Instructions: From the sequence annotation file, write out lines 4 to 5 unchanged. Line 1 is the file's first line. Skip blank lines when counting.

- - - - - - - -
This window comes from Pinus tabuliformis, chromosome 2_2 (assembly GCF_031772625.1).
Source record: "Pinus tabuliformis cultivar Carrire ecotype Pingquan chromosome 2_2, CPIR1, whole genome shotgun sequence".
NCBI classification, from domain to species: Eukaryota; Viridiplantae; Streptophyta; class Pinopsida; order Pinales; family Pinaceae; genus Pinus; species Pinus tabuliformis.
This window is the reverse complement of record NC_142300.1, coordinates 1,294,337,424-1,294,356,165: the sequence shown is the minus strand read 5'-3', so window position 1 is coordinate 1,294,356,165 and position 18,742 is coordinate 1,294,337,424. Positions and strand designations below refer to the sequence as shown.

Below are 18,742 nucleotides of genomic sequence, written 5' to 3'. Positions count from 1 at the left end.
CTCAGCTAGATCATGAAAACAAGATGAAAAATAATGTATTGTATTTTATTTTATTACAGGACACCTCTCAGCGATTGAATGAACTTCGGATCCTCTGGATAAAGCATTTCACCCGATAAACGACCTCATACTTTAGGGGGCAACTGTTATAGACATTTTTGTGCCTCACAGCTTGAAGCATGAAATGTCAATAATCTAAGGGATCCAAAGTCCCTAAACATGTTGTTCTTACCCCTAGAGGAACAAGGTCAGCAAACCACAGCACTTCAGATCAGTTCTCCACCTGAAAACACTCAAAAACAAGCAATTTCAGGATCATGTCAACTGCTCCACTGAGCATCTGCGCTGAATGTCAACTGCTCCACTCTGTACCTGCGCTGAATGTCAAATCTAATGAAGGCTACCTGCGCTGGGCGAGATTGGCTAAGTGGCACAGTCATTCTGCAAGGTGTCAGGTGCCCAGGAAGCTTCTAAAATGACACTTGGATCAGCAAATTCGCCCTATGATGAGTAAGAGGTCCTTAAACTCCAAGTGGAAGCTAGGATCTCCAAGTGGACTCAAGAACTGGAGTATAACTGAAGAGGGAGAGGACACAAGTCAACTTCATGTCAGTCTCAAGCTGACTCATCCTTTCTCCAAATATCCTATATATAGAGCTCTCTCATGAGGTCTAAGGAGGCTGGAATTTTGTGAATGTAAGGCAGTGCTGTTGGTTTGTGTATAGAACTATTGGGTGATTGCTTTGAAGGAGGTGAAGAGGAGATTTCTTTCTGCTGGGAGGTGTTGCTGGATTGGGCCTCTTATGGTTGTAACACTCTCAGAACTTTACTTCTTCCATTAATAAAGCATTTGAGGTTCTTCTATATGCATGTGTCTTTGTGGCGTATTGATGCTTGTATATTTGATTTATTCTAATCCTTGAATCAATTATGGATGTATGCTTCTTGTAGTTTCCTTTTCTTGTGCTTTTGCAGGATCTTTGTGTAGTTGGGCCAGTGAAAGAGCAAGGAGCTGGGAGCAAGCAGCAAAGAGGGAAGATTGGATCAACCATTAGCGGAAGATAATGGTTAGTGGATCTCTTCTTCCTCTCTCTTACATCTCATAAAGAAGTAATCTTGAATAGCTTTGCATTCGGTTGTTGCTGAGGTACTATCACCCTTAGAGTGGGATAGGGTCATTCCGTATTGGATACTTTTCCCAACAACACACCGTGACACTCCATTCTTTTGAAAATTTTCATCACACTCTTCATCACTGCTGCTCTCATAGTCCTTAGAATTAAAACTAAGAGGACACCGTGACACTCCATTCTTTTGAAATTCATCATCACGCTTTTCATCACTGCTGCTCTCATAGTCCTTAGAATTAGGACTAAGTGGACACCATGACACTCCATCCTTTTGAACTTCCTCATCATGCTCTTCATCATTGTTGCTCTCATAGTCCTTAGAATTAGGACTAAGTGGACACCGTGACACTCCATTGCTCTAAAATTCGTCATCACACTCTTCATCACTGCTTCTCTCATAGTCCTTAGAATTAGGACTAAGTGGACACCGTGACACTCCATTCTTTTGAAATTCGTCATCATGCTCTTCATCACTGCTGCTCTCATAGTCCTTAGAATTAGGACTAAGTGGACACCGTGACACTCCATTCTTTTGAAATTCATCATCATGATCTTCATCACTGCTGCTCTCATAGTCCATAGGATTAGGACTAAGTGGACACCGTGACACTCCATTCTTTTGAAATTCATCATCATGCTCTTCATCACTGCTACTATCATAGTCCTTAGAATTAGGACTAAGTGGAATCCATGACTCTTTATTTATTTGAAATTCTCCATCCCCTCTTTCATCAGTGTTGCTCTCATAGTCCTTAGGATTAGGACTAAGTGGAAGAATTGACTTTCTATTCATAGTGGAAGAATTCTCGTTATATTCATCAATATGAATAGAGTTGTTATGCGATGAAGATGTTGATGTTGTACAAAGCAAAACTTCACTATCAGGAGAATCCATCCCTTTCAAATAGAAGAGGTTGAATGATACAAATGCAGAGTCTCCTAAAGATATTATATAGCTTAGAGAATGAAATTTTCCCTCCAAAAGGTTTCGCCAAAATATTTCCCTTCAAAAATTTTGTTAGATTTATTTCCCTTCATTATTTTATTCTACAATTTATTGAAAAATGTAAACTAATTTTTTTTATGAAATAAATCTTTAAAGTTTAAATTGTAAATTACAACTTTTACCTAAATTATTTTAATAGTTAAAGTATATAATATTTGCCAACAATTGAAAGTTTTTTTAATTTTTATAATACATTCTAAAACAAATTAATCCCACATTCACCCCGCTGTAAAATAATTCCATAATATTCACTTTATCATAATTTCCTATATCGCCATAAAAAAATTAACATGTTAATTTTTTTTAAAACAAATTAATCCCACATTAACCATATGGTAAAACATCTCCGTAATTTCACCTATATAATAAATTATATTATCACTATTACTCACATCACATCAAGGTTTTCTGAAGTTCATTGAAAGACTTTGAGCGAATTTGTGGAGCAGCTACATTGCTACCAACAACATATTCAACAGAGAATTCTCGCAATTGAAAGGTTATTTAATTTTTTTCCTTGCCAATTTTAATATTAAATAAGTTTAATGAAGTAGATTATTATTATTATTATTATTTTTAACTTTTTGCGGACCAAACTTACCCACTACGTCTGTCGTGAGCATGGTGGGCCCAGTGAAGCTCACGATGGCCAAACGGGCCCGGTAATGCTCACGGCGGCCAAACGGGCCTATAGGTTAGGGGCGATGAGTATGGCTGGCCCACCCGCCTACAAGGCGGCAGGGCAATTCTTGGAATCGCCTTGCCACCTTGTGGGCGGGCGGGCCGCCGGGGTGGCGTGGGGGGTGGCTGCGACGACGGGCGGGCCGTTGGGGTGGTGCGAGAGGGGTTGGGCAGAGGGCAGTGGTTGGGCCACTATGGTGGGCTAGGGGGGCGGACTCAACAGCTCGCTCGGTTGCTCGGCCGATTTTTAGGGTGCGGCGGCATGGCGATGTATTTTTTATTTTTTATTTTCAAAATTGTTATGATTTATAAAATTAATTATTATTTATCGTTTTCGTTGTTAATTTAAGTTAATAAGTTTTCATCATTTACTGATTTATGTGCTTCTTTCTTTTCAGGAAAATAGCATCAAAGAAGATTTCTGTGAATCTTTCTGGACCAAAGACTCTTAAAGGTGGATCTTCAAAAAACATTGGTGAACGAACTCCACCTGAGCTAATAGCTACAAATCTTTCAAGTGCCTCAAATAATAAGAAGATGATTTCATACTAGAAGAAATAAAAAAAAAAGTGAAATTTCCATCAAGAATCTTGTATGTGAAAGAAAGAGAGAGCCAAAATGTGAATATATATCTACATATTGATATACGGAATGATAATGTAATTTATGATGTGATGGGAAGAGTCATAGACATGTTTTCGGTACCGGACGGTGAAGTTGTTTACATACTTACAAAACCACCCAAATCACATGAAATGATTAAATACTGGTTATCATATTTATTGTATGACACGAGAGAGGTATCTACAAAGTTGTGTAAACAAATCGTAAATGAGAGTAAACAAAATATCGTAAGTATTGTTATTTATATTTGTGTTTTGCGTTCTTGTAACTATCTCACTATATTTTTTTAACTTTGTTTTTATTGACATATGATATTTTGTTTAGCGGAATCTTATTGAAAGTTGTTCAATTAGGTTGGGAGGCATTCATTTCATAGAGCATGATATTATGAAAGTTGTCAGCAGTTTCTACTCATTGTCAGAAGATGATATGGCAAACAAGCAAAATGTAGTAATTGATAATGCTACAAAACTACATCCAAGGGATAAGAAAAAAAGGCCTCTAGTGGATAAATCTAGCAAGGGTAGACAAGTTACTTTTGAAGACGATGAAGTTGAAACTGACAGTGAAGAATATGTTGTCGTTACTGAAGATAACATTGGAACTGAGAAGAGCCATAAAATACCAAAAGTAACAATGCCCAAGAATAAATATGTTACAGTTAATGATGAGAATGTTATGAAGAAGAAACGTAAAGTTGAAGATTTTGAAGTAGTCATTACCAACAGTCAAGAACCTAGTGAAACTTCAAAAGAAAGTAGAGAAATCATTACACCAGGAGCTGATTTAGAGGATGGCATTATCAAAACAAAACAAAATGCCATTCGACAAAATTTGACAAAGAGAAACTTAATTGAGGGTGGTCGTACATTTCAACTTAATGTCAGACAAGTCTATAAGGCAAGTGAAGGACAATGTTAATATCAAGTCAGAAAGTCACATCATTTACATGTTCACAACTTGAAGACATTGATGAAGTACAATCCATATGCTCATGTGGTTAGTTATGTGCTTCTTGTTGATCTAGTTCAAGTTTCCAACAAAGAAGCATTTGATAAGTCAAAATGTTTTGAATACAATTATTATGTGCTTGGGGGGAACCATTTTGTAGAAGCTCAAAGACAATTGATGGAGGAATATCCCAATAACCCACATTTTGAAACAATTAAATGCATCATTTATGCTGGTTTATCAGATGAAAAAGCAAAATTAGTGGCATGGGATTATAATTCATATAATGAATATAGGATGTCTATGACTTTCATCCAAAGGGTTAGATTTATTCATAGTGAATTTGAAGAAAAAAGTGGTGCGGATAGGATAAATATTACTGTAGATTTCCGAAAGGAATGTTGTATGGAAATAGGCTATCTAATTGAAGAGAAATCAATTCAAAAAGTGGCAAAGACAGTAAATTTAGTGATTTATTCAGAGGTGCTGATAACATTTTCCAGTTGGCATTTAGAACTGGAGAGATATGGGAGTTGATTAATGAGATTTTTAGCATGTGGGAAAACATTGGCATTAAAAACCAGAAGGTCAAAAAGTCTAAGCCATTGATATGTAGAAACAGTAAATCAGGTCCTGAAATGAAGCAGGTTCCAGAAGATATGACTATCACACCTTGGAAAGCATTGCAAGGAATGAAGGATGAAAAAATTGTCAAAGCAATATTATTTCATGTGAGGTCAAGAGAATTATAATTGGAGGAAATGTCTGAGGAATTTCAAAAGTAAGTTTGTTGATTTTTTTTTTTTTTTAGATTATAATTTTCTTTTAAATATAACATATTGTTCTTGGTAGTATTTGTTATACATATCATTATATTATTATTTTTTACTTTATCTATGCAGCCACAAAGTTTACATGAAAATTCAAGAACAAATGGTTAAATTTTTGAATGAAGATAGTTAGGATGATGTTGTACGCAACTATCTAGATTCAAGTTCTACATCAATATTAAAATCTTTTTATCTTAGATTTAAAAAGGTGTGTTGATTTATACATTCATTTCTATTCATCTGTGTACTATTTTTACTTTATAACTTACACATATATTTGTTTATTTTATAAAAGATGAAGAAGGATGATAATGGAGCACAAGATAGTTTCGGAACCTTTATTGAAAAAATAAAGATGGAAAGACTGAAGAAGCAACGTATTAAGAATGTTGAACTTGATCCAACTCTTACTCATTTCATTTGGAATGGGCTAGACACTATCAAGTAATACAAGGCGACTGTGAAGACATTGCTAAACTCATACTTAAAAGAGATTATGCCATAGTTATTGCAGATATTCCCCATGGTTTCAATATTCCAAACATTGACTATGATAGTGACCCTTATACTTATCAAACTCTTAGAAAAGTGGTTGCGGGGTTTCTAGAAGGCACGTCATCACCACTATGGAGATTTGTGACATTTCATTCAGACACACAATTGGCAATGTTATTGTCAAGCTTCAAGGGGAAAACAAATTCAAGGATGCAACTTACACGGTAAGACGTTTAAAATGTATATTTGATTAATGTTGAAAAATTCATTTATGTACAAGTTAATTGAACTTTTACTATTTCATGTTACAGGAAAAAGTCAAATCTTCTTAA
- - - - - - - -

This window is the reverse complement of record NC_142300.1, coordinates 1,294,337,424-1,294,356,165: the sequence shown is the minus strand read 5'-3', so window position 1 is coordinate 1,294,356,165 and position 18,742 is coordinate 1,294,337,424. Positions and strand designations below refer to the sequence as shown.

Below are 18,742 nucleotides of genomic sequence, written 5' to 3'. Positions count from 1 at the left end.